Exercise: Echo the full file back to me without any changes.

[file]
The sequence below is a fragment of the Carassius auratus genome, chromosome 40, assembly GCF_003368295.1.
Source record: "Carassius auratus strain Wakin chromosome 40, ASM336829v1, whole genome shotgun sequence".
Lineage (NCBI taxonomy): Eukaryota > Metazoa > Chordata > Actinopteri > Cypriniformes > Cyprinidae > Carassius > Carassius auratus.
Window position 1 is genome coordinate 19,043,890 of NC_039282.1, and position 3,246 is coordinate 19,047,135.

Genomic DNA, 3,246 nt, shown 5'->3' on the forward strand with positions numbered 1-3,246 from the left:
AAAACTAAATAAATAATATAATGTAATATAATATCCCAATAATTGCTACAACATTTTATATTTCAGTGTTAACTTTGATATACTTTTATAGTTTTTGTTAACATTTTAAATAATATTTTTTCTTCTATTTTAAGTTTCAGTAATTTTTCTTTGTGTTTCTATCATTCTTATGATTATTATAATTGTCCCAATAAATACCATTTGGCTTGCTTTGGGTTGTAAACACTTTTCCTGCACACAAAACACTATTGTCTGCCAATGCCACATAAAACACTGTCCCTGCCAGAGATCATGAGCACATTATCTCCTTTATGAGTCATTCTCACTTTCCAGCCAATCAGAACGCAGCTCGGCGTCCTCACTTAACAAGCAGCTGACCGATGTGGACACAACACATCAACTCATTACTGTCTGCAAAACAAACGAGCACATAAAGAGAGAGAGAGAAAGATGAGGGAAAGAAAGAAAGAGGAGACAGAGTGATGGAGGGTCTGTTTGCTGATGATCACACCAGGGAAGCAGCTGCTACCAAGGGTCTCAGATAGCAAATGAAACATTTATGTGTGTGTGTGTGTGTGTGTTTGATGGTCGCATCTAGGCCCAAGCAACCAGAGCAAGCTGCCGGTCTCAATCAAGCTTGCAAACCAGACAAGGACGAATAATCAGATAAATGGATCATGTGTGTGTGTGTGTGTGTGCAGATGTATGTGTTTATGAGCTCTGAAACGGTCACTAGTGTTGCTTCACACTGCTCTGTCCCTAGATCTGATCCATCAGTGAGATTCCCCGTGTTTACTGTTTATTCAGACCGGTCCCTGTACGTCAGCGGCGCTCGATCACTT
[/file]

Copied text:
The sequence below is a fragment of the Carassius auratus genome, chromosome 40, assembly GCF_003368295.1.
Source record: "Carassius auratus strain Wakin chromosome 40, ASM336829v1, whole genome shotgun sequence".
Lineage (NCBI taxonomy): Eukaryota > Metazoa > Chordata > Actinopteri > Cypriniformes > Cyprinidae > Carassius > Carassius auratus.
Window position 1 is genome coordinate 19,043,890 of NC_039282.1, and position 3,246 is coordinate 19,047,135.

Genomic DNA, 3,246 nt, shown 5'->3' on the forward strand with positions numbered 1-3,246 from the left:
AAAACTAAATAAATAATATAATGTAATATAATATCCCAATAATTGCTACAACATTTTATATTTCAGTGTTAACTTTGATATACTTTTATAGTTTTTGTTAACATTTTAAATAATATTTTTTCTTCTATTTTAAGTTTCAGTAATTTTTCTTTGTGTTTCTATCATTCTTATGATTATTATAATTGTCCCAATAAATACCATTTGGCTTGCTTTGGGTTGTAAACACTTTTCCTGCACACAAAACACTATTGTCTGCCAATGCCACATAAAACACTGTCCCTGCCAGAGATCATGAGCACATTATCTCCTTTATGAGTCATTCTCACTTTCCAGCCAATCAGAACGCAGCTCGGCGTCCTCACTTAACAAGCAGCTGACCGATGTGGACACAACACATCAACTCATTACTGTCTGCAAAACAAACGAGCACATAAAGAGAGAGAGAGAAAGATGAGGGAAAGAAAGAAAGAGGAGACAGAGTGATGGAGGGTCTGTTTGCTGATGATCACACCAGGGAAGCAGCTGCTACCAAGGGTCTCAGATAGCAAATGAAACATTTATGTGTGTGTGTGTGTGTGTGTTTGATGGTCGCATCTAGGCCCAAGCAACCAGAGCAAGCTGCCGGTCTCAATCAAGCTTGCAAACCAGACAAGGACGAATAATCAGATAAATGGATCATGTGTGTGTGTGTGTGTGTGCAGATGTATGTGTTTATGAGCTCTGAAACGGTCACTAGTGTTGCTTCACACTGCTCTGTCCCTAGATCTGATCCATCAGTGAGATTCCCCGTGTTTACTGTTTATTCAGACCGGTCCCTGTACGTCAGCGGCGCTCGATCACTT